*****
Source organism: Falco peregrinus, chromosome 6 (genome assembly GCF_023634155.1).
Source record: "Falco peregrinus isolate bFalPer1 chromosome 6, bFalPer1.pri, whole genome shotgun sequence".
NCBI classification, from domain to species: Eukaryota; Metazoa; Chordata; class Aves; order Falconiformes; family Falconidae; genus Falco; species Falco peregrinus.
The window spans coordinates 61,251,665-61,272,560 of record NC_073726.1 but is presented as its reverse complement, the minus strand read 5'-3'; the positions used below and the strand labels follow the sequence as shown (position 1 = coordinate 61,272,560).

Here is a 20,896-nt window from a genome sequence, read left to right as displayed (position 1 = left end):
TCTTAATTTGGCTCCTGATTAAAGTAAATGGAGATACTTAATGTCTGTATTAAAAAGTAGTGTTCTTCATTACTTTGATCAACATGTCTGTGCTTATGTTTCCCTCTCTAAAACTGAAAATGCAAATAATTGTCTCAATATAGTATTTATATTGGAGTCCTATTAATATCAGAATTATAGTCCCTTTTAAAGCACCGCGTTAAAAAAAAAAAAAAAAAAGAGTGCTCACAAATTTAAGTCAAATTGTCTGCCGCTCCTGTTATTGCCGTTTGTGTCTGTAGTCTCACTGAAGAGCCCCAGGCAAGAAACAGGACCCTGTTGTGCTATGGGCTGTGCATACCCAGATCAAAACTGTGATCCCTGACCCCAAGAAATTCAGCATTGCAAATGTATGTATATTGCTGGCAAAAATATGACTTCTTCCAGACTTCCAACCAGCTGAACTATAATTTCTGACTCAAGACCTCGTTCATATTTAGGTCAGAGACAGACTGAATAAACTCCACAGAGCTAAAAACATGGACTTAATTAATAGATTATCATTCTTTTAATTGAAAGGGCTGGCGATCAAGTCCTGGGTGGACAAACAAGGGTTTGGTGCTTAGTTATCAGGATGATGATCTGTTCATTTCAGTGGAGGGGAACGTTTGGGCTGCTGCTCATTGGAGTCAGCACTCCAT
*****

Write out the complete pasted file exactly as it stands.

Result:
Source organism: Falco peregrinus, chromosome 6 (genome assembly GCF_023634155.1).
Source record: "Falco peregrinus isolate bFalPer1 chromosome 6, bFalPer1.pri, whole genome shotgun sequence".
NCBI classification, from domain to species: Eukaryota; Metazoa; Chordata; class Aves; order Falconiformes; family Falconidae; genus Falco; species Falco peregrinus.
The window spans coordinates 61,251,665-61,272,560 of record NC_073726.1 but is presented as its reverse complement, the minus strand read 5'-3'; the positions used below and the strand labels follow the sequence as shown (position 1 = coordinate 61,272,560).

Here is a 20,896-nt window from a genome sequence, read left to right as displayed (position 1 = left end):
TCTTAATTTGGCTCCTGATTAAAGTAAATGGAGATACTTAATGTCTGTATTAAAAAGTAGTGTTCTTCATTACTTTGATCAACATGTCTGTGCTTATGTTTCCCTCTCTAAAACTGAAAATGCAAATAATTGTCTCAATATAGTATTTATATTGGAGTCCTATTAATATCAGAATTATAGTCCCTTTTAAAGCACCGCGTTAAAAAAAAAAAAAAAAAAGAGTGCTCACAAATTTAAGTCAAATTGTCTGCCGCTCCTGTTATTGCCGTTTGTGTCTGTAGTCTCACTGAAGAGCCCCAGGCAAGAAACAGGACCCTGTTGTGCTATGGGCTGTGCATACCCAGATCAAAACTGTGATCCCTGACCCCAAGAAATTCAGCATTGCAAATGTATGTATATTGCTGGCAAAAATATGACTTCTTCCAGACTTCCAACCAGCTGAACTATAATTTCTGACTCAAGACCTCGTTCATATTTAGGTCAGAGACAGACTGAATAAACTCCACAGAGCTAAAAACATGGACTTAATTAATAGATTATCATTCTTTTAATTGAAAGGGCTGGCGATCAAGTCCTGGGTGGACAAACAAGGGTTTGGTGCTTAGTTATCAGGATGATGATCTGTTCATTTCAGTGGAGGGGAACGTTTGGGCTGCTGCTCATTGGAGTCAGCACTCCAT